Thursday, October 25, 2012

The 331st good thing about Lagos: Seeing a bit of Ibadan

(Just noticed that I wrote this last fall, but never published it.  It was listed as a draft in blogger.  So here is my delayed blogpost about our trip to Ibadan.)
Well, I'm very glad that I've finally caught up with my blogging to the current season.  I'm only a little over a month behind!  I had been back in Lagos just a week in September when we joined a Nigerian Field Society trip to Ibadan.  I had driven through Ibadan before, but hadn't seen any more than the crowded streets.  The objective of this trip was to visit a few of the historic buildings in Ibadan.  It was an architecture tour, really. 
We started out meeting in Lagos in Freedom Park, which is a nice new park which is built on the site of a historic prison.  I hadn't been there before, so it was nice to get a look at it. 
 These are reconstructed prison cells that are now used when they have market days as stalls for the vendors.
 This is one of the old gates.
 There are sculptures, green areas, ponds and fountains, a history museum and an amphitheater.  It's really quite a nice oasis right in the middle of a very busy part of Lagos Island. 

 The drive to Ibadan was scheduled to take 1 1/2 hours, but actually took almost 3.  We finally made it to Mapo Hall, a public works building and former city hall that dates from 1926.  It was kind of incongruous to me to see this Greek temple architecture in Nigeria.
 Inside it's now used for public events.  The blue is from the plastic panels they are using in the roof skylights.
 There was a great view of this huge city from Mapo Hall.  At the time of Nigeria's Independence in 1960, Ibadan was the largest city in Nigeria and the 3rd largest city in Africa, after Cairo and Johannesburg.  It is now the 3rd largest city in Nigeria, after Lagos and Kano.  It is the capital of Oyo State.  The University of Ibadan was the first university in Nigeria and is still an important educational institution.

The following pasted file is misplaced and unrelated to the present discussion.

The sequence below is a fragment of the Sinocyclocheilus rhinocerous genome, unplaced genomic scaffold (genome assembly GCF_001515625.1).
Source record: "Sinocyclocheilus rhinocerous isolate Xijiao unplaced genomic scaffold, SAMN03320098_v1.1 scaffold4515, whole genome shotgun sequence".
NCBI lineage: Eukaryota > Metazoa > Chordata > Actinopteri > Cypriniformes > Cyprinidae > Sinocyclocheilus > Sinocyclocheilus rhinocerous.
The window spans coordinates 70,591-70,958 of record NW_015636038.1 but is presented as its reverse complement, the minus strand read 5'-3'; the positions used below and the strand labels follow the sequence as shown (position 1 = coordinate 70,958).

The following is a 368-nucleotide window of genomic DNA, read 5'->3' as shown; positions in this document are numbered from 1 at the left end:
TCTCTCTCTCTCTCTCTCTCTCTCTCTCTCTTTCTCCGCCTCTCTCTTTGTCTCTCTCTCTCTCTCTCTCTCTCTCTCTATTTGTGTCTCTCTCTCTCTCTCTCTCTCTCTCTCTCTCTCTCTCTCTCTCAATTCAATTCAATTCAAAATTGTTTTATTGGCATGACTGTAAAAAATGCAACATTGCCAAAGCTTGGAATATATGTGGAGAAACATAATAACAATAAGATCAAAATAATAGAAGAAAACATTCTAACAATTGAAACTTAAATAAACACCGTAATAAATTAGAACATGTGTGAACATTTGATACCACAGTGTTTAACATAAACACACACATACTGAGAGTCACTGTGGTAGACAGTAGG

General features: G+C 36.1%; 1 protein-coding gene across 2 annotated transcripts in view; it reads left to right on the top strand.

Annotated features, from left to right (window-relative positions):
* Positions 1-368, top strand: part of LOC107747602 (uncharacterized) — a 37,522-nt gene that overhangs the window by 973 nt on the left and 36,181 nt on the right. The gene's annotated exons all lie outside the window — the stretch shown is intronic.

This Saturday was a busy market day.

 Off in the distance we could see Cocoa House, the tall building where cocoa futures are traded.  Wikipedia says it was the first skyscraper in Africa.
 At Mapo Hall the guide there got out some of the ledger books from the early days at the city hall.
 The ledger had correspondence in Arabic and English.  I thought it was interesting that all the letters I saw were headed with "My Good Friend,"
 The roads were tight and crowded and we drove through a lot of very primitive looking and run-down areas. 
 At one stop we went by boys who were getting water from the local faucet.

Many roundabouts had monumental sculptures surrounded by neglected landscaping.

We next visited Bower Tower, a tower built in 1936 to commemorate Captain Bower, the first colonial resident.  It was used for military surveillance.
The hall next to the tower had some nicely carved wooden doors.

 The tower had a very tight double helix staircase inside.  One side of the helix was for going up and the other for going down.

I forget the name of this church, which was right next to the historic home which was our next stop.

We visited Hinderer's House, the home of early missionaries, from around 1853.
Although the home is a heritage site, it's now privately used,
and seems to be quite neglected.  I wouldn't want to go up in this shed part hanging off the end of the 2nd floor!
This was an old barracks building next to Hinderer's House.
I always enjoy seeing the alphabets painted on the walls of schools.  "R" is always for "rat" on these alphabets. That's not the typical choice in alphabets in schools in the US!
We were told that this tree was there before the house was built on this land and they believe it's around 300 years old.  It looked like it was in a lot better shape than a lot of the newer sites in the city.